On a recent meetup with my friend/match of 18-plus years, Lauren, I was reminded that some of our best conversations/interactions happened in the car driving to and from wherever we were going. It is as though the chosen activity has become of way less importance than just the being together.

On this particular night, Lauren was coming over for a simple dinner of salad and potato latkes with sour cream and applesauce. We decided to have a belated Chanukah celebration since the holiday came and went during the pandemic without much recognition.

Even at our very first outing so very long ago, there was no shyness between us. Lauren learned straight away that she would have to overlook my Boston driver traits (she allows me the less-than-occasional F-bomb!) and I learned that Lauren has a propensity for puns—some real groaners—and that I would be expected to laugh.

This past summer, during the doldrums of the pandemic, Lauren made a big decision to adopt a kitten. Lauren understood that adopting a pet would bring a major change to her life. She would be embarking on a relationship that, with luck, could last for 15-20 years, and also that it would have a significant emotional and financial impact. I completely supported this decision since knowing Lauren as I do, I knew she had the responsibility, the emotional support from friends and family and financial means to bring a kitten into her home.

I helped Lauren by searching the local shelters and the internet high and low for a pet I thought would be a good fit for Lauren. On a warm, sunny day, we set out for Save-A-Dog shelter in Sudbury to meet a special little tabby named “Trooper.” I spent the drive trying to manage Lauren’s expectations, raising possible negatives: What if the kitten wasn’t cuddly? What if she hissed/scratched? What if Lauren didn’t “feel it”? I tried to explain that Trooper was not the only kitten in the state of Massachusetts who needed a home and that she had to be open to leaving without a kitten rather than adopting the wrong pet.

It turned out that all of my warnings were moot: Trooper the kitten jumped right into Lauren’s arms as if she, too, was looking for someone to cuddle with and call her own! The shelter was favorably impressed with Lauren’s application, the pictures of her apartment, her understanding of their mandatory spay/neuter policy and how to care for, feed and meet the medical needs of such a small, precious being.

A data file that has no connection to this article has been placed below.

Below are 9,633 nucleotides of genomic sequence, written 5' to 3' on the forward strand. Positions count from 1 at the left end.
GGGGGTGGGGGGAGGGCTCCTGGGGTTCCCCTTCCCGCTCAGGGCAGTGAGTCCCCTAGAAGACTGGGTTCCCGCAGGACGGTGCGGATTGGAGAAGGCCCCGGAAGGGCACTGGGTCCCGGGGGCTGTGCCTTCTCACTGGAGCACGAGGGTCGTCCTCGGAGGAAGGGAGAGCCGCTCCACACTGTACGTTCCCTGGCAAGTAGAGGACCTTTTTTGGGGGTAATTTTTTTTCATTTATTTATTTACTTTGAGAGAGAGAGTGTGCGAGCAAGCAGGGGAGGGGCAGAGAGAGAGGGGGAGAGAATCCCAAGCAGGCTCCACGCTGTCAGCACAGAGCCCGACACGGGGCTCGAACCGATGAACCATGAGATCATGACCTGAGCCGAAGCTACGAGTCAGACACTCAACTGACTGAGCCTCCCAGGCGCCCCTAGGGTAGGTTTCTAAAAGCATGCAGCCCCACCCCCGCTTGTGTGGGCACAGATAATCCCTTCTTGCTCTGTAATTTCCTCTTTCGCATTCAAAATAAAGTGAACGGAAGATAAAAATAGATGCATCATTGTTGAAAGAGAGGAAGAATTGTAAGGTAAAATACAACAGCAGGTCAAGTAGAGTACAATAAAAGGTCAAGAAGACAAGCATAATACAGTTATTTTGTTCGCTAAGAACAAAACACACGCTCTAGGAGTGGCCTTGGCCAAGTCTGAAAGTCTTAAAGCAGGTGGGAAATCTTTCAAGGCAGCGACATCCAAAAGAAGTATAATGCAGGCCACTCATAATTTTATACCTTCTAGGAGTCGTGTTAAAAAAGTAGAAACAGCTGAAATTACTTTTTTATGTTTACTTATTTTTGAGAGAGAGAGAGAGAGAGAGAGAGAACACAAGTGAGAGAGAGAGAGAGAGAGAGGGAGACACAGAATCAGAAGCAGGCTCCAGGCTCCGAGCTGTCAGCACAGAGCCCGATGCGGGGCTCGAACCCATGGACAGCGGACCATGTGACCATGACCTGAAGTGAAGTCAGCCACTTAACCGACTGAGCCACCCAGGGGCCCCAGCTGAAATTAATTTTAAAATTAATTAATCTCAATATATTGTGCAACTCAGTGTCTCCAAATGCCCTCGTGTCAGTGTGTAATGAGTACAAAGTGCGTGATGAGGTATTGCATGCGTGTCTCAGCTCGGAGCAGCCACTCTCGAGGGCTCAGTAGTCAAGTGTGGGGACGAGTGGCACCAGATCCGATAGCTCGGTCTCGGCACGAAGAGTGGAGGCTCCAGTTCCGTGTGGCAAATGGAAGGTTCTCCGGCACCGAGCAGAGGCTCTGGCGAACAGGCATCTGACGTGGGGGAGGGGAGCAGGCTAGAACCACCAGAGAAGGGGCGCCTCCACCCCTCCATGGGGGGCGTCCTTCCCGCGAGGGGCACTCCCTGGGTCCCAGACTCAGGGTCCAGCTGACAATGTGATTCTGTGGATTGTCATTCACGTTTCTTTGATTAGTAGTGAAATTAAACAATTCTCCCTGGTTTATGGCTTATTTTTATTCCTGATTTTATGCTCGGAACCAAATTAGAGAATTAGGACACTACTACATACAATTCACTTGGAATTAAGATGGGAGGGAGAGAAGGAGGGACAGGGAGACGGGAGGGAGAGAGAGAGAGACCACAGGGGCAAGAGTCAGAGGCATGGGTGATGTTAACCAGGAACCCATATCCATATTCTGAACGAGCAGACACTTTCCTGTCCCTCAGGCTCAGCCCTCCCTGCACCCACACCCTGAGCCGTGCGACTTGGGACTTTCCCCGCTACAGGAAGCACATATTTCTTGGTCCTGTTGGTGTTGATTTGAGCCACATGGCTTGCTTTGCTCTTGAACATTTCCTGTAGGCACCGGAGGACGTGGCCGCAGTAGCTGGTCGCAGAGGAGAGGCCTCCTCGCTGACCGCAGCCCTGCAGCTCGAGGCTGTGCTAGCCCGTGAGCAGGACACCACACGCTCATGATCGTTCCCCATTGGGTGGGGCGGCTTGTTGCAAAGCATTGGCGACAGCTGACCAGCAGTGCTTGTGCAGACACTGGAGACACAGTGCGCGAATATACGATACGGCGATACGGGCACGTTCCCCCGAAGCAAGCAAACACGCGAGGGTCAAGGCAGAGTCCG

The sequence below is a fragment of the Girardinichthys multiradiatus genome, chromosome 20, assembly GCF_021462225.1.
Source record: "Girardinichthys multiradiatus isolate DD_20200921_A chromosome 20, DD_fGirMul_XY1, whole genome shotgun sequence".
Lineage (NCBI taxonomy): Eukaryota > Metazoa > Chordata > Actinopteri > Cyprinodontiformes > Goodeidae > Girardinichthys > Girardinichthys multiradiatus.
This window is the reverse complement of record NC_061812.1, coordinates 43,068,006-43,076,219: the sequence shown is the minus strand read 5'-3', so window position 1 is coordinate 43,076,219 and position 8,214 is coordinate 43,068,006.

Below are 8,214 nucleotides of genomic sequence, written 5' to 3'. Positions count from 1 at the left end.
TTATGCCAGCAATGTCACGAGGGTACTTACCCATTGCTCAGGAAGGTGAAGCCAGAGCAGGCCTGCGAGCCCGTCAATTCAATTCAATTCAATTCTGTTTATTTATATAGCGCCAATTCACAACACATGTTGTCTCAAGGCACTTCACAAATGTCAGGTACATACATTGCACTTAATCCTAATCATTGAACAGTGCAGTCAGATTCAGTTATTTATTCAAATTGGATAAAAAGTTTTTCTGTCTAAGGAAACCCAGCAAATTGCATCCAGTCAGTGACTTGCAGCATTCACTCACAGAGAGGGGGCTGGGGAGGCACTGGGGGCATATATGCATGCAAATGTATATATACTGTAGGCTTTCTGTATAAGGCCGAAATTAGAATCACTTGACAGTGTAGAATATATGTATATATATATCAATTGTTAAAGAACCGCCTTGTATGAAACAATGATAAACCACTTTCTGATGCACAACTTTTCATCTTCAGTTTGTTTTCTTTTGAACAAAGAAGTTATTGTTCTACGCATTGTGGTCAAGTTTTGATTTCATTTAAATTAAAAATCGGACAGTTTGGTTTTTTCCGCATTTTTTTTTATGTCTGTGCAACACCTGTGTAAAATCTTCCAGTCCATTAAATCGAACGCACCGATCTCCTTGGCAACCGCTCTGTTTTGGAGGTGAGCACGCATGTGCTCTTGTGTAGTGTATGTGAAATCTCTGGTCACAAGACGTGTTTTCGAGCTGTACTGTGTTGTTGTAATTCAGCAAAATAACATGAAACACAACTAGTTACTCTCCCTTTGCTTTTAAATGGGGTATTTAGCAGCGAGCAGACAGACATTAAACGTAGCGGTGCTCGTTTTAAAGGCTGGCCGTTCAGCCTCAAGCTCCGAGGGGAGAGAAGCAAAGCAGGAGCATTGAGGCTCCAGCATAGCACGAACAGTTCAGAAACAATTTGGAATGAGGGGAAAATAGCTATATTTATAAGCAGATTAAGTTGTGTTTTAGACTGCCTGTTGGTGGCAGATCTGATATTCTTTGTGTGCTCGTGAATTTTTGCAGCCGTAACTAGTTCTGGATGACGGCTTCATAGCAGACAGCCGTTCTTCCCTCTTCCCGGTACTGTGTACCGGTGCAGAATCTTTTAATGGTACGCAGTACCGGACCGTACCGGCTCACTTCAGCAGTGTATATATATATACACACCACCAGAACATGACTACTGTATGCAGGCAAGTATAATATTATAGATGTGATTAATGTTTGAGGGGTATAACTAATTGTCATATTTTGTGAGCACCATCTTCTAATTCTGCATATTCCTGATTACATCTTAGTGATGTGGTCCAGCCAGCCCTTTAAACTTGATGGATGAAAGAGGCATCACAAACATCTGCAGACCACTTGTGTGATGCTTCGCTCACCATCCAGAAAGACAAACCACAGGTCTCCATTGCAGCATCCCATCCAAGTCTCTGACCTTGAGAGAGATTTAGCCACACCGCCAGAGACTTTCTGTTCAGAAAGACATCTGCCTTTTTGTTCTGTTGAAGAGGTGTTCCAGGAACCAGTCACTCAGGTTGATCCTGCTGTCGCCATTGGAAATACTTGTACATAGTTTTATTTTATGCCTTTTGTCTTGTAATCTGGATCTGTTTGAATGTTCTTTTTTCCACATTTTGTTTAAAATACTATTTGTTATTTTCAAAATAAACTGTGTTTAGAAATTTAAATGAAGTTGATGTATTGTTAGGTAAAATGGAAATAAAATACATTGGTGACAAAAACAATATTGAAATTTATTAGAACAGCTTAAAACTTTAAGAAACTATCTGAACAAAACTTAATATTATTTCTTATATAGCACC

This is the first time Lauren has ever had to be responsible for anyone other than herself and she is loving it. Becoming a cat mom is one of the most important and best decisions she has ever made. Trooper has provided her with love and comic relief during the pandemic, but the sense of being important and responsible for another being is the primary joy she has found.

Lauren with kitten
Lauren and Trooper (Courtesy photo)

Lauren has shown herself to be the best pet owner—everyone’s confidence in her has been proven well-founded. With my assistance, Lauren has taken care of Trooper’s first-year vaccinations and had her spayed and microchipped. My only concern is that Lauren could go broke buying toys and gadgets of entertainment for Trooper! She is a playful, mischievous, active little kitten, and Lauren takes delight in buying her things. (I, having been designated the Kitty Godmother, have not been too shabby in that department, either: I sent Trooper her first scratching post as a welcome-to-your-home gift, along with a case of canned kitty food!)

Lauren and I recently noted that we were actually recommitting to our relationship/friendship for the next 15-plus years, since adopting this kitten was something important that we did together and that it bound us to each other in a very special way. We have often noted that if the Friend 2 Friend program were disbanded tomorrow, we would still choose to be friends and talk and text and email and get together for dinners, walks, shopping, etc.

My friendship with Lauren has been so easy and pleasant all these years. All friendships have their ups and downs—there have been times we have had disagreements and minor conflicts, but none of them were ever serious enough to make us want to give up what has grown to be an important relationship for us both.

In the end, after 18-plus years, there is nothing to keep us together except love, friendship and the desire to be part of each other’s lives.

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